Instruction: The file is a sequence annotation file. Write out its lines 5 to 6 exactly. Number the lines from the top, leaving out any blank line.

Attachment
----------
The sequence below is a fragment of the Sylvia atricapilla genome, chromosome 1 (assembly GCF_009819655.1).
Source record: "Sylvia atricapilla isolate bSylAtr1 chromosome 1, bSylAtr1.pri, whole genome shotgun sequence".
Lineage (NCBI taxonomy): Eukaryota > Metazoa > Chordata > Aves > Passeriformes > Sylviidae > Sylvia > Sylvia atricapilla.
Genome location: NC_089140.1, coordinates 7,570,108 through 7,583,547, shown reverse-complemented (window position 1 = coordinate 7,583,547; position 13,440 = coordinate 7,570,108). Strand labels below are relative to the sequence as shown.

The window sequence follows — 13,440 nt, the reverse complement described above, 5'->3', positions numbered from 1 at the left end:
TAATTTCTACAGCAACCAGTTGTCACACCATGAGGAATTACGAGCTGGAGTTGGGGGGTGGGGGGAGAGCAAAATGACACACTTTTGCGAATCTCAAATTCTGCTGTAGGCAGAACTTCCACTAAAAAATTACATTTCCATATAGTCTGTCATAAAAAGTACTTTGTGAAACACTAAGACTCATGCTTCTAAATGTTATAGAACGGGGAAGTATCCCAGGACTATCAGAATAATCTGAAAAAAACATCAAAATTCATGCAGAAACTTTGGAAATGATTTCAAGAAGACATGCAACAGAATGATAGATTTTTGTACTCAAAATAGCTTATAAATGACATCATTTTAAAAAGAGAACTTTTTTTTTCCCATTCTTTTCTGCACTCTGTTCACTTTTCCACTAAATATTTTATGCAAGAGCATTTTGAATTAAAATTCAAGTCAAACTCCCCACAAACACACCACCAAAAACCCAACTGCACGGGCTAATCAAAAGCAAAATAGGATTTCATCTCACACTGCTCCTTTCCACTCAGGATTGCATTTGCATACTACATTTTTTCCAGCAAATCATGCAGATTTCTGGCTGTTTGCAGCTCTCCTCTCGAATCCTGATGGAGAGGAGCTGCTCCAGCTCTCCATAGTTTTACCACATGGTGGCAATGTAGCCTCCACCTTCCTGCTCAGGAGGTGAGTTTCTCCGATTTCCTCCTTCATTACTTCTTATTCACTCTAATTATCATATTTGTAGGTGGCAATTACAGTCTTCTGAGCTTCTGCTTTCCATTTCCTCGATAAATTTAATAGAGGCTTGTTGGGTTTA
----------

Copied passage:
The window sequence follows — 13,440 nt, the reverse complement described above, 5'->3', positions numbered from 1 at the left end:
TAATTTCTACAGCAACCAGTTGTCACACCATGAGGAATTACGAGCTGGAGTTGGGGGGTGGGGGGAGAGCAAAATGACACACTTTTGCGAATCTCAAATTCTGCTGTAGGCAGAACTTCCACTAAAAAATTACATTTCCATATAGTCTGTCATAAAAAGTACTTTGTGAAACACTAAGACTCATGCTTCTAAATGTTATAGAACGGGGAAGTATCCCAGGACTATCAGAATAATCTGAAAAAAACATCAAAATTCATGCAGAAACTTTGGAAATGATTTCAAGAAGACATGCAACAGAATGATAGATTTTTGTACTCAAAATAGCTTATAAATGACATCATTTTAAAAAGAGAACTTTTTTTTTCCCATTCTTTTCTGCACTCTGTTCACTTTTCCACTAAATATTTTATGCAAGAGCATTTTGAATTAAAATTCAAGTCAAACTCCCCACAAACACACCACCAAAAACCCAACTGCACGGGCTAATCAAAAGCAAAATAGGATTTCATCTCACACTGCTCCTTTCCACTCAGGATTGCATTTGCATACTACATTTTTTCCAGCAAATCATGCAGATTTCTGGCTGTTTGCAGCTCTCCTCTCGAATCCTGATGGAGAGGAGCTGCTCCAGCTCTCCATAGTTTTACCACATGGTGGCAATGTAGCCTCCACCTTCCTGCTCAGGAGGTGAGTTTCTCCGATTTCCTCCTTCATTACTTCTTATTCACTCTAATTATCATATTTGTAGGTGGCAATTACAGTCTTCTGAGCTTCTGCTTTCCATTTCCTCGATAAATTTAATAGAGGCTTGTTGGGTTTA